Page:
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Scripture Reflections - March 11
Fourth Sunday of Lent

2nd Chronicles 36:14-16
Ephesians 2: 4-10
John 3:14-21


Archives Msgr Paul E. Whitmore
Msgr. Paul E. Whitmore

This Fourth Sunday of Lent is still called “Laetare  (rejoice) Sunday” because the opening words of today’s Mass are from Isaiah: “Rejoice, Jerusalem…you who mourned for her.”

We are at the mid-point of Lent, so for centuries Christians on this day have “taken a breather” and let up a little on their strict (!) penances.

We also rejoice in the new insights into God’s mercy and great love for us which we find in all three readings.
Second Chronicles (first reading), gives the history of  Israel  from Solomon, the last king of the united kingdom, to King Cyrus of Persia.  Princes, priests and people had “added infidelity to infidelity” by mistreating the prophets and ridiculing God’s message.  Enraged, God had sent them into exile in Babylon for seventy years.

But in his great mercy, he uses a pagan, King Cyrus, who had conquered the Babylonians, to release the enslaved Israelites, sending them back to Jerusalem, loaded with gold and materials for rebuilding the Temple, the center and soul of their worship. 

What striking similarities there are in our own day. 

All we have to do is read surveys and follow the news to know how many in our country wish to make laws that would overturn God’s laws on life, marriage, and family.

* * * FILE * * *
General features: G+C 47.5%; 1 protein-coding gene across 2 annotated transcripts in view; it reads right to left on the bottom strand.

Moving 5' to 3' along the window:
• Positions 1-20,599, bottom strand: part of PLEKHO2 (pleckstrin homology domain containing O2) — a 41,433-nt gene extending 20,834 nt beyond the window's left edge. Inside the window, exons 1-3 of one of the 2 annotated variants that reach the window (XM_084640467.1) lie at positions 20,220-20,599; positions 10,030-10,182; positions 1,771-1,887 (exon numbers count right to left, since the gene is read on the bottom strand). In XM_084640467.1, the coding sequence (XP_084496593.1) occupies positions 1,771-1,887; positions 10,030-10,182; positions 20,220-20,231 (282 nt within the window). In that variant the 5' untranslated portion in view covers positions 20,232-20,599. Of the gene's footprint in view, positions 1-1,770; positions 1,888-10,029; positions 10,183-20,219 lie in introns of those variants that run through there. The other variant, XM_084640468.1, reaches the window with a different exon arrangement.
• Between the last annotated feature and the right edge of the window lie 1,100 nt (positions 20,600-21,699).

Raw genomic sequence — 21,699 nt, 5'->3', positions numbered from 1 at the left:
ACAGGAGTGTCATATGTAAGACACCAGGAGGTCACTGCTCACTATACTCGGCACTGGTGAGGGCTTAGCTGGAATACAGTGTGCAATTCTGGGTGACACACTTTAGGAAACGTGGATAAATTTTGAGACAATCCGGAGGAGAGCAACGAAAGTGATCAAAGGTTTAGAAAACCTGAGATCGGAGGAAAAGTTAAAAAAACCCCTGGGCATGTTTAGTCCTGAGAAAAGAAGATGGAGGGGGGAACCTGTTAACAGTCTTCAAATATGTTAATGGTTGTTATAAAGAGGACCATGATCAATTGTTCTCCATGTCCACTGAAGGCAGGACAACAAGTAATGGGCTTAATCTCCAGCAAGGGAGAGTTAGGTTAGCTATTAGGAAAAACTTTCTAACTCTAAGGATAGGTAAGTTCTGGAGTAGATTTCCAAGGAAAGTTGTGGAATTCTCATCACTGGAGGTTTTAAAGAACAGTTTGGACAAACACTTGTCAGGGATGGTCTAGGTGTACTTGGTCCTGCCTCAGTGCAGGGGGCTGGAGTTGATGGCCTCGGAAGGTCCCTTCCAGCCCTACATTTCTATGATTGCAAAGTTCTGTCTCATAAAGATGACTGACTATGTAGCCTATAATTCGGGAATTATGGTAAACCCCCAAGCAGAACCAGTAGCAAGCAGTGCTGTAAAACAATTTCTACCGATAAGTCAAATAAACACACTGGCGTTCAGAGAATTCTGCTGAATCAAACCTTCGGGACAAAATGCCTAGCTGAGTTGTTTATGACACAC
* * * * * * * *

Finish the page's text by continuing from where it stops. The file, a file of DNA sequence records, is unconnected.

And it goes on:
We need to pray that God will forgive us for this flaunting of His laws. If we do not pray and do penance, our religious freedom may be more and more confined to the church buildings.

A reason for hope, however, is found in today’s Gospel.  There, we find one of the most consoling texts in all Scripture: “For God so loved the world that he gave his only Son, so that everyone who believes in Him might not perish but might have eternal life.”  What follows is Jesus’ plea that we shun the darkness. That means that we must preach the Gospel  “from the rooftops”.  “For whoever lives the truth comes to the light, so that his works may be clearly seen as done in God.”

That means living in a society under laws of religious freedom.

Along with religious freedom, Christians are meant to have courage and some boldness in taking advantage of it.  We need to make our voices heard along with deep conviction about the truth of our Catholic teaching.  

Indeed, REJOICE this Sunday.

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